On my Fender guitar, a 1979 Lead I (though for some reason the serial number says it's a 1981), I actually used D'Addario Chromes flatwounds -- the .012 set -- for a long time. Way back in the past, I used .010 and .011 roundwound sets: Ernie Ball Slinkys, GHS Nickel Rockers (before I knew there was a difference between pure nickel and nickel-plated steel).

The .012 flatwounds were definitely too big for the nut on the lower couple of strings, though the extra tension didn't affect the neck at all. That 1970s Fender neck is a single piece of maple with no added fretboard and a skunk stripe behind it to cover the truss rod, and it's super strong. I have never needed to adjust the truss rod.

I wanted something slightly lighter. Strings that would fit in the nut slots without any filing, and a clearer, less-boomy, more defined low end.

I picked up a set of Ernie Ball Power Slinky strings, which start with a .011 high E and tend to run slightly lighter in the lower strings than the usual .011 set.

The strings have been great. Returning to roundwounds on both my Gibson and Fender is like I'm playing two new guitars. You can change your sound so much just by changing strings and picks -- two of the cheapest things in the guitar world.

Slinkys are nickel-plated steel, and I do have a set of this same gauge made with pure nickel windings called Slinky Classics. Pure nickel is supposed to be more subtle than nickel-plated steel. Maybe they'll sound better. But I like this current Ernie Ball Slinky set so much, I don't want to make the change.

I don't need a .052 or .054 for the low E (like Ernie Ball's Skinny Top Heavy Bottom and Beefy Slinkys), and this set is balanced very well for what I want.

Here's what the Ernie Ball set looks like:

My Yamaha flattop guitar -- it's probably 5 years old at this point -- has a solid top and is a "solid" guitar all around. It's put together very well and is pretty tough.

The guitar shipped with Yamaha's own custom-gauged set of .012s -- roughly equivalent to light-gauge strings. I think the strings were phosphor bronze, which tend to have a longer life.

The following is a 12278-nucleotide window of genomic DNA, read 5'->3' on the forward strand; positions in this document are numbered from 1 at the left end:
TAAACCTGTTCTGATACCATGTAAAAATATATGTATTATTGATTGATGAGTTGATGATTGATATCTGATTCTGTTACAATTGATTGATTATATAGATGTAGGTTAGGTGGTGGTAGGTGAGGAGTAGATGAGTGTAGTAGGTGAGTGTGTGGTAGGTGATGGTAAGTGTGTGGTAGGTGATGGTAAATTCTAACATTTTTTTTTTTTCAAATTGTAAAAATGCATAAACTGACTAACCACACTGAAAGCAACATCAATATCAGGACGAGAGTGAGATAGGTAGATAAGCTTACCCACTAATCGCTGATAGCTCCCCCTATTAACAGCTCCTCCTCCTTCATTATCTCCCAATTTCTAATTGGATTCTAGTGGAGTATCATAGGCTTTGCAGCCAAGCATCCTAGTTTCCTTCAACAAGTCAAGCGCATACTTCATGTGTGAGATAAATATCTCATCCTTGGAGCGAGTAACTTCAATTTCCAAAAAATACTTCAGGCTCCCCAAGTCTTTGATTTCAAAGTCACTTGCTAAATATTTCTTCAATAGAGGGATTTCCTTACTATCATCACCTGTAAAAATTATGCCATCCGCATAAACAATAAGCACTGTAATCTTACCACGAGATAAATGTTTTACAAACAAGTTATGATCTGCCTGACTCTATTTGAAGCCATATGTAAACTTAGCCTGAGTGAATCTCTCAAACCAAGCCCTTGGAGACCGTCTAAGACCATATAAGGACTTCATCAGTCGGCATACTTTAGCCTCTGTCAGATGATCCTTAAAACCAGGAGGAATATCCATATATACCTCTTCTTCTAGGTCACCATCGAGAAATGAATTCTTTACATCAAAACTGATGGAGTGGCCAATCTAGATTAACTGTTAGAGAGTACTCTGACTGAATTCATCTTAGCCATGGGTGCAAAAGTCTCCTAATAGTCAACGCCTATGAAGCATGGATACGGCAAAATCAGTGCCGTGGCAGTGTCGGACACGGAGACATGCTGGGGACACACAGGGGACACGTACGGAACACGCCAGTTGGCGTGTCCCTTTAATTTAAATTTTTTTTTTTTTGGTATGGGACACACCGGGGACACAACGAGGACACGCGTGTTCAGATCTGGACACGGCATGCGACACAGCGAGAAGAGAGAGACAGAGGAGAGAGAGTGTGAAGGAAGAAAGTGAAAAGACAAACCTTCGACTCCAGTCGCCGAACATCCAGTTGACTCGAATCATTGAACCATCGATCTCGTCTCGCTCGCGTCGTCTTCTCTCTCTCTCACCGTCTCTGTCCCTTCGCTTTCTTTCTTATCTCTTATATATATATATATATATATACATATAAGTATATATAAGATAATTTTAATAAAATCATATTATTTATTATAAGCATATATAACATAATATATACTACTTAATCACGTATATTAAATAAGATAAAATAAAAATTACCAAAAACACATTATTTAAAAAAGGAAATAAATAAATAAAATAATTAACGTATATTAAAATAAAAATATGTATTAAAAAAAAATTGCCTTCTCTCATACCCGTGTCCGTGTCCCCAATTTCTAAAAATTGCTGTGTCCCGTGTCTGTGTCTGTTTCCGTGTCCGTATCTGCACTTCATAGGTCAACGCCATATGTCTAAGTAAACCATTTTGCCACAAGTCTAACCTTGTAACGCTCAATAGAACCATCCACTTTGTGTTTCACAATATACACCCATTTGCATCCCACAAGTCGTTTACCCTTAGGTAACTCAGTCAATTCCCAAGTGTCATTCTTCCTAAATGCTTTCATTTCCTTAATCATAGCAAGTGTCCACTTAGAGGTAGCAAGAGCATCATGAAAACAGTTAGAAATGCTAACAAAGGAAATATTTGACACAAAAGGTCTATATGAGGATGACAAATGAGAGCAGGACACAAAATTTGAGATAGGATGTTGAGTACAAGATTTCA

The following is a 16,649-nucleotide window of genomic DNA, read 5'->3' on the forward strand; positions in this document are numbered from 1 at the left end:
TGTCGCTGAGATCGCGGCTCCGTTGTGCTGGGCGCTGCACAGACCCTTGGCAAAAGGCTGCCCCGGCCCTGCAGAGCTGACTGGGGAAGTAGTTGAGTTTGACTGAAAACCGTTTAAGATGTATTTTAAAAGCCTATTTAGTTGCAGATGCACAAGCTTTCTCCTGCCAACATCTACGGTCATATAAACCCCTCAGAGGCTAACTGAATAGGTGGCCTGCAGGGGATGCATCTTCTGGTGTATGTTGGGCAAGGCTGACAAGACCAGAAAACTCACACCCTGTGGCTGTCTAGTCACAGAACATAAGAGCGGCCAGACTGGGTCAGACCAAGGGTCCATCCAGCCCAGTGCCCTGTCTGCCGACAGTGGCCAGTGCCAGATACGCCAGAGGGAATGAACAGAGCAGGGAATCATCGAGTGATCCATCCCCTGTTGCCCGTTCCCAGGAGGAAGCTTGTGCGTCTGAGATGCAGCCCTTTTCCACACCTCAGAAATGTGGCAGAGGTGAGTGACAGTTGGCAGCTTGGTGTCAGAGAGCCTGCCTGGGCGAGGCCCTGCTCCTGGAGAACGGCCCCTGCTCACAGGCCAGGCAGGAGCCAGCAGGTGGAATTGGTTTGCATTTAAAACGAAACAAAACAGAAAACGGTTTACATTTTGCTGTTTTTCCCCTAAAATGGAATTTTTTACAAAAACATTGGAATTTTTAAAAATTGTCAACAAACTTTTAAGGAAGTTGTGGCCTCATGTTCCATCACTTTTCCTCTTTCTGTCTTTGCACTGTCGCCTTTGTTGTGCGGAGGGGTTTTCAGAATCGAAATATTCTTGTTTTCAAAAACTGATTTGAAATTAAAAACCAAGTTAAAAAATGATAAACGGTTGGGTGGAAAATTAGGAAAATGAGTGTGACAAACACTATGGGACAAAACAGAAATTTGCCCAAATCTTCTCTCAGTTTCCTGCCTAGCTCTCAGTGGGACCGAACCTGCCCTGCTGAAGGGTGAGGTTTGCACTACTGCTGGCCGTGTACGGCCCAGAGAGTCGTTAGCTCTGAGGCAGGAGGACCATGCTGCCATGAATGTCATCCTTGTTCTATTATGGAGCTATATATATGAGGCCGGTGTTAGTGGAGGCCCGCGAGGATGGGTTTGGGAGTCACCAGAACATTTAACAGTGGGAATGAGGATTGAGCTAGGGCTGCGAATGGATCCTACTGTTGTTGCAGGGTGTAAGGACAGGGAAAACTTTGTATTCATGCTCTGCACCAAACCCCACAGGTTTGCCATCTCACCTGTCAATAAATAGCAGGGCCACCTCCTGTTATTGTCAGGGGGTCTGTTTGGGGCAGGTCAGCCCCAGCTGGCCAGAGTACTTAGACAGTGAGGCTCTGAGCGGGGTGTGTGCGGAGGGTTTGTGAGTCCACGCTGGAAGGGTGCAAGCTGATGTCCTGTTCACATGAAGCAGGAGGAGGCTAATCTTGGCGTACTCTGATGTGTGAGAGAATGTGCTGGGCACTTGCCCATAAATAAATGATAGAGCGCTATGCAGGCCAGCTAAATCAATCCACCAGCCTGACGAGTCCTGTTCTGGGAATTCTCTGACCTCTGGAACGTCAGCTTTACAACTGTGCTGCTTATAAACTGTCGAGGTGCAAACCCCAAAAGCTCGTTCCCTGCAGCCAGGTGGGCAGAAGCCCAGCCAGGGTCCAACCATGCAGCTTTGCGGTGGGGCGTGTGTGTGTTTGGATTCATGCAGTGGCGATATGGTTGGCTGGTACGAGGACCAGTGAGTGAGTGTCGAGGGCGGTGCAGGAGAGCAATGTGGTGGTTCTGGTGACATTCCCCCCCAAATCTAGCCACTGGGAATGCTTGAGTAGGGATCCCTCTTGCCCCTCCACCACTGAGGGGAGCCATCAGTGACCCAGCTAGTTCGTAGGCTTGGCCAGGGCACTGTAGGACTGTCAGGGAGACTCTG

I probably should have stuck with .012s when I changed the strings, but I decided to go up to a medium-gauge set that begins with a .013. I went for Ernie Ball Earthwood 80/20 bronze strings.

They sound amazing, and they're cheap enough that I don't mind changing them sooner.

This was my first time changing flattop strings. I've changed strings on electric and classical guitars hundreds of times -- I even do the thing where you tie the nylon strings to the bridge.

But bridge pins? I was a bridge pin virgin. I had the bridge-pin puller on the end of my string winder. One of the pins popped out with such force that it hit the ceiling. After that I made sure to block the path with my hand. I did have one of the pins edge out a bit after I tightened the string up. But I got it done.

I'm not a fan of bridge pins. It's just the tension of the pin and the angle of the string tension holding everything together. I'd prefer an archtop tailpiece. That I can deal with.

I also had to crank the truss rod quite a few turns after I replaced the .012s with .013s. I started with quarter turns, but I had to keep cranking and cranking, loosening the strings in between adjustments. I thing I have it right now. I got tired of cranking after awhile. It plays well and sounds great.

Here is my Ernie Ball Earthwood set:

So, what did I play today? I have been working on "How High the Moon," but today I worked on the chords for "Waltz for Debby." I'm very, very slow. That's what I'll say about it.S